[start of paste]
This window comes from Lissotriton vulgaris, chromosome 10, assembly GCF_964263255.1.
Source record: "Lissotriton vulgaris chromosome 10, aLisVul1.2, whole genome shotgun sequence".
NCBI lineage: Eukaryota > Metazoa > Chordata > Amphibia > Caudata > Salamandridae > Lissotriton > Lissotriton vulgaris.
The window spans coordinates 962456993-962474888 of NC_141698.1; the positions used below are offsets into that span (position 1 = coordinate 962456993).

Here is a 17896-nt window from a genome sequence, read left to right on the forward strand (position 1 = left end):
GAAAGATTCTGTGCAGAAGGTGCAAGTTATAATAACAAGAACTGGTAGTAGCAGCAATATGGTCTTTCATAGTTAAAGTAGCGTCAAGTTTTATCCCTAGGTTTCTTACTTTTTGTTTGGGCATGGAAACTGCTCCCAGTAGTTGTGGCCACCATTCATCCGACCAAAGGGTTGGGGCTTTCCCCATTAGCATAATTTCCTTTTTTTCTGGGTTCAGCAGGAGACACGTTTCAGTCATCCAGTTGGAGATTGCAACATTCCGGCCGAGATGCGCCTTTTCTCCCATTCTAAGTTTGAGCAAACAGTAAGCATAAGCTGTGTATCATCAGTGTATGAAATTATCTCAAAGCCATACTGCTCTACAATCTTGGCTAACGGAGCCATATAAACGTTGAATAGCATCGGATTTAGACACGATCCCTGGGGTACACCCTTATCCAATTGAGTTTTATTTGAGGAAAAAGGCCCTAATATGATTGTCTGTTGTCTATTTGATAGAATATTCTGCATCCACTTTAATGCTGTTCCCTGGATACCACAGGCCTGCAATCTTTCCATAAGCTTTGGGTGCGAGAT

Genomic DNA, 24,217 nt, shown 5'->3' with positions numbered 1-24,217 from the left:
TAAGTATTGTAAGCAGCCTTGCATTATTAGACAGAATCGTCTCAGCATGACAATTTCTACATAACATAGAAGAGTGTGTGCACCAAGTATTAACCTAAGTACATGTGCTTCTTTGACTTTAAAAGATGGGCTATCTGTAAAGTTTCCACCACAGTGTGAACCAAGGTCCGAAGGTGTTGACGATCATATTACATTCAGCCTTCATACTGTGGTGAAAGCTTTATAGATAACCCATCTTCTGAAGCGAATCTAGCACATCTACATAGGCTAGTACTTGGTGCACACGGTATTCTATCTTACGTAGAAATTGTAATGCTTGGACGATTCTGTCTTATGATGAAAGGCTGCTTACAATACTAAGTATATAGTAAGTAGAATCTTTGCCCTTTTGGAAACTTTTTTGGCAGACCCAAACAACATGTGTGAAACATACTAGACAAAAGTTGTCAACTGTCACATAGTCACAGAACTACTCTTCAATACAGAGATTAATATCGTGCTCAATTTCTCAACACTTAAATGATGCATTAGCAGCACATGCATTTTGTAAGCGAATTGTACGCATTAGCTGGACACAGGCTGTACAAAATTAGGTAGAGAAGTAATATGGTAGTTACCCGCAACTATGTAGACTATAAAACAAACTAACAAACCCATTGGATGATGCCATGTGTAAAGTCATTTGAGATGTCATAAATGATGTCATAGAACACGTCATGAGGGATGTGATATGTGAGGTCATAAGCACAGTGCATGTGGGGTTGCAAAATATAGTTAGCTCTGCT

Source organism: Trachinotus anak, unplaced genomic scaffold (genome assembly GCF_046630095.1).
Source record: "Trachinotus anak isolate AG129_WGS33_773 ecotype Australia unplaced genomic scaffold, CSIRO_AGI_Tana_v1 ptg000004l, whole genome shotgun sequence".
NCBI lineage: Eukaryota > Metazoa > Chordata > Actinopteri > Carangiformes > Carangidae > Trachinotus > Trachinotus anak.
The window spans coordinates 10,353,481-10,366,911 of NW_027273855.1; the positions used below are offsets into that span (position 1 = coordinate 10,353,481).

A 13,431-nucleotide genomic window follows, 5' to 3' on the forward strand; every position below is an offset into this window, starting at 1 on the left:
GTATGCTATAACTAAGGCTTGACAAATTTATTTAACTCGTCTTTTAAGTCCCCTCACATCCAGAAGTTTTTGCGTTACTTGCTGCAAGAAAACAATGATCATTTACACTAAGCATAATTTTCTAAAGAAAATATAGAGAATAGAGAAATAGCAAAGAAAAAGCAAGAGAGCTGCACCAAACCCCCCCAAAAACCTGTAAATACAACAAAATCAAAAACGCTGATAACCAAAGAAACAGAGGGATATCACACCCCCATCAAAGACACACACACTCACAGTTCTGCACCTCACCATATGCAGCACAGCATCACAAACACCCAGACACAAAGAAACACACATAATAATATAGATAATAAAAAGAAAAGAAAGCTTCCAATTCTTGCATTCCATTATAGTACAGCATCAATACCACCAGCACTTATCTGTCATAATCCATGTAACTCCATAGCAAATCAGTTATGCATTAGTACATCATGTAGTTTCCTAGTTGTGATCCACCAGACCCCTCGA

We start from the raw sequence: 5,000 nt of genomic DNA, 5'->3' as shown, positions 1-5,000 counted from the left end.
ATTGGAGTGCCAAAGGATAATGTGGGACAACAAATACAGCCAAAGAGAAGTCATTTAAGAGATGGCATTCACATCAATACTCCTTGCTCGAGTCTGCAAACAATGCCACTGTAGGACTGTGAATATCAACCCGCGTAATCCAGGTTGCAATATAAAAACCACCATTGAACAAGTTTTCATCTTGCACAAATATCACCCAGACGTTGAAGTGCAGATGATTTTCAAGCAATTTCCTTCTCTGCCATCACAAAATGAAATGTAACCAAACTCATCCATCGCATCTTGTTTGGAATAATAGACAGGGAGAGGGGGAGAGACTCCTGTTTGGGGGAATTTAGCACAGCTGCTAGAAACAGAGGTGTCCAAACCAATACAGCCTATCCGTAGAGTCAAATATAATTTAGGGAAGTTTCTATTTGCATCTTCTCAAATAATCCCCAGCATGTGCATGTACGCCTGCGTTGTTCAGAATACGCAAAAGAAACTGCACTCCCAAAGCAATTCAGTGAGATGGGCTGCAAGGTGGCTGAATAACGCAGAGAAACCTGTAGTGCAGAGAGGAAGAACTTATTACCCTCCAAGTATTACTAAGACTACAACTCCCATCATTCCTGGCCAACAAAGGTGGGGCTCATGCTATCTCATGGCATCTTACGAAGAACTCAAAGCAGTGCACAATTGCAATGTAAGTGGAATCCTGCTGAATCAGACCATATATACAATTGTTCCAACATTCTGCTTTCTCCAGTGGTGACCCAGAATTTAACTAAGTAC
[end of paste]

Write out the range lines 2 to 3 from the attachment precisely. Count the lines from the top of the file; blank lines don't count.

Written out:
Source record: "Lissotriton vulgaris chromosome 10, aLisVul1.2, whole genome shotgun sequence".
NCBI lineage: Eukaryota > Metazoa > Chordata > Amphibia > Caudata > Salamandridae > Lissotriton > Lissotriton vulgaris.